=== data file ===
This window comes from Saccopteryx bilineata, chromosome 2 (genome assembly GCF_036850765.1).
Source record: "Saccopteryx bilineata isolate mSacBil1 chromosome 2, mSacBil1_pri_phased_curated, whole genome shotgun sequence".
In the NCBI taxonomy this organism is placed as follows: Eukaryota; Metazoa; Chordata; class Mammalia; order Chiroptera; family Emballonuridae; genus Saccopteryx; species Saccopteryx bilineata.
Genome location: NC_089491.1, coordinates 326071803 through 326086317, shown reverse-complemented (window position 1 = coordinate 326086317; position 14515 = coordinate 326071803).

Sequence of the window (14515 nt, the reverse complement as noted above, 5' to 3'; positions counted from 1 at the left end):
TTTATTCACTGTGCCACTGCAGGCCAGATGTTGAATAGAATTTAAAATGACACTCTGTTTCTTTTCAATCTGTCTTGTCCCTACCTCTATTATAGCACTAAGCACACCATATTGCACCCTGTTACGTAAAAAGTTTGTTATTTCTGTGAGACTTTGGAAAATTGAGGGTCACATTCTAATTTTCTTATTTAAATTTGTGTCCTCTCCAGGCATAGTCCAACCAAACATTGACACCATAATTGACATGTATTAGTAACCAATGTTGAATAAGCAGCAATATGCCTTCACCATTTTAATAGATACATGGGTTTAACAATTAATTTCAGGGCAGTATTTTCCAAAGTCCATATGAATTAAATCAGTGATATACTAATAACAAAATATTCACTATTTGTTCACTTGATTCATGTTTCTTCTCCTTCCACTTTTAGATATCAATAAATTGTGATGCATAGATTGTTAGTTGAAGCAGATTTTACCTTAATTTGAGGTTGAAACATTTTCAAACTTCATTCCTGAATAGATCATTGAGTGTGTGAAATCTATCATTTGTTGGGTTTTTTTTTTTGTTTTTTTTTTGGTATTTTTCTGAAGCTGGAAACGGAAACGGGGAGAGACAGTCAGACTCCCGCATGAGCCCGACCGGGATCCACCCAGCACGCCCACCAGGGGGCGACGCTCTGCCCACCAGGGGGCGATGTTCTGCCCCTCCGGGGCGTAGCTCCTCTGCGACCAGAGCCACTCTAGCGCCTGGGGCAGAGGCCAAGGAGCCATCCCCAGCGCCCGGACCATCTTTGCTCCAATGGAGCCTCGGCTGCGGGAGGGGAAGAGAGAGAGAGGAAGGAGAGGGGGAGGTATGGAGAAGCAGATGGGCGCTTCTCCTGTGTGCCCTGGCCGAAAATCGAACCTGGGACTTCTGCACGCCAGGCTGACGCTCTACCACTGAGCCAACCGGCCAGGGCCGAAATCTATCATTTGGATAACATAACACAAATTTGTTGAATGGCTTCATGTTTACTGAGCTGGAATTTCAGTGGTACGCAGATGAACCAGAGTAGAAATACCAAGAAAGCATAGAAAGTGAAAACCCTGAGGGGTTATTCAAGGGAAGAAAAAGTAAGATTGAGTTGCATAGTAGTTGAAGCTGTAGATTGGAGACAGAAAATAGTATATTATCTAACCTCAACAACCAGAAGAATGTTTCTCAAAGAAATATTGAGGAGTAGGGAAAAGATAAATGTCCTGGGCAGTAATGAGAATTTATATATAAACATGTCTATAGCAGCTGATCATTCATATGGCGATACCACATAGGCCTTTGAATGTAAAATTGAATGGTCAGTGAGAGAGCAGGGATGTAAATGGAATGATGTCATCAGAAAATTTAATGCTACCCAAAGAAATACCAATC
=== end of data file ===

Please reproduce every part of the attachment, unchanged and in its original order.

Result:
This window comes from Saccopteryx bilineata, chromosome 2 (genome assembly GCF_036850765.1).
Source record: "Saccopteryx bilineata isolate mSacBil1 chromosome 2, mSacBil1_pri_phased_curated, whole genome shotgun sequence".
In the NCBI taxonomy this organism is placed as follows: Eukaryota; Metazoa; Chordata; class Mammalia; order Chiroptera; family Emballonuridae; genus Saccopteryx; species Saccopteryx bilineata.
Genome location: NC_089491.1, coordinates 326071803 through 326086317, shown reverse-complemented (window position 1 = coordinate 326086317; position 14515 = coordinate 326071803).

Sequence of the window (14515 nt, the reverse complement as noted above, 5' to 3'; positions counted from 1 at the left end):
TTTATTCACTGTGCCACTGCAGGCCAGATGTTGAATAGAATTTAAAATGACACTCTGTTTCTTTTCAATCTGTCTTGTCCCTACCTCTATTATAGCACTAAGCACACCATATTGCACCCTGTTACGTAAAAAGTTTGTTATTTCTGTGAGACTTTGGAAAATTGAGGGTCACATTCTAATTTTCTTATTTAAATTTGTGTCCTCTCCAGGCATAGTCCAACCAAACATTGACACCATAATTGACATGTATTAGTAACCAATGTTGAATAAGCAGCAATATGCCTTCACCATTTTAATAGATACATGGGTTTAACAATTAATTTCAGGGCAGTATTTTCCAAAGTCCATATGAATTAAATCAGTGATATACTAATAACAAAATATTCACTATTTGTTCACTTGATTCATGTTTCTTCTCCTTCCACTTTTAGATATCAATAAATTGTGATGCATAGATTGTTAGTTGAAGCAGATTTTACCTTAATTTGAGGTTGAAACATTTTCAAACTTCATTCCTGAATAGATCATTGAGTGTGTGAAATCTATCATTTGTTGGGTTTTTTTTTTTGTTTTTTTTTTGGTATTTTTCTGAAGCTGGAAACGGAAACGGGGAGAGACAGTCAGACTCCCGCATGAGCCCGACCGGGATCCACCCAGCACGCCCACCAGGGGGCGACGCTCTGCCCACCAGGGGGCGATGTTCTGCCCCTCCGGGGCGTAGCTCCTCTGCGACCAGAGCCACTCTAGCGCCTGGGGCAGAGGCCAAGGAGCCATCCCCAGCGCCCGGACCATCTTTGCTCCAATGGAGCCTCGGCTGCGGGAGGGGAAGAGAGAGAGAGGAAGGAGAGGGGGAGGTATGGAGAAGCAGATGGGCGCTTCTCCTGTGTGCCCTGGCCGAAAATCGAACCTGGGACTTCTGCACGCCAGGCTGACGCTCTACCACTGAGCCAACCGGCCAGGGCCGAAATCTATCATTTGGATAACATAACACAAATTTGTTGAATGGCTTCATGTTTACTGAGCTGGAATTTCAGTGGTACGCAGATGAACCAGAGTAGAAATACCAAGAAAGCATAGAAAGTGAAAACCCTGAGGGGTTATTCAAGGGAAGAAAAAGTAAGATTGAGTTGCATAGTAGTTGAAGCTGTAGATTGGAGACAGAAAATAGTATATTATCTAACCTCAACAACCAGAAGAATGTTTCTCAAAGAAATATTGAGGAGTAGGGAAAAGATAAATGTCCTGGGCAGTAATGAGAATTTATATATAAACATGTCTATAGCAGCTGATCATTCATATGGCGATACCACATAGGCCTTTGAATGTAAAATTGAATGGTCAGTGAGAGAGCAGGGATGTAAATGGAATGATGTCATCAGAAAATTTAATGCTACCCAAAGAAATACCAATC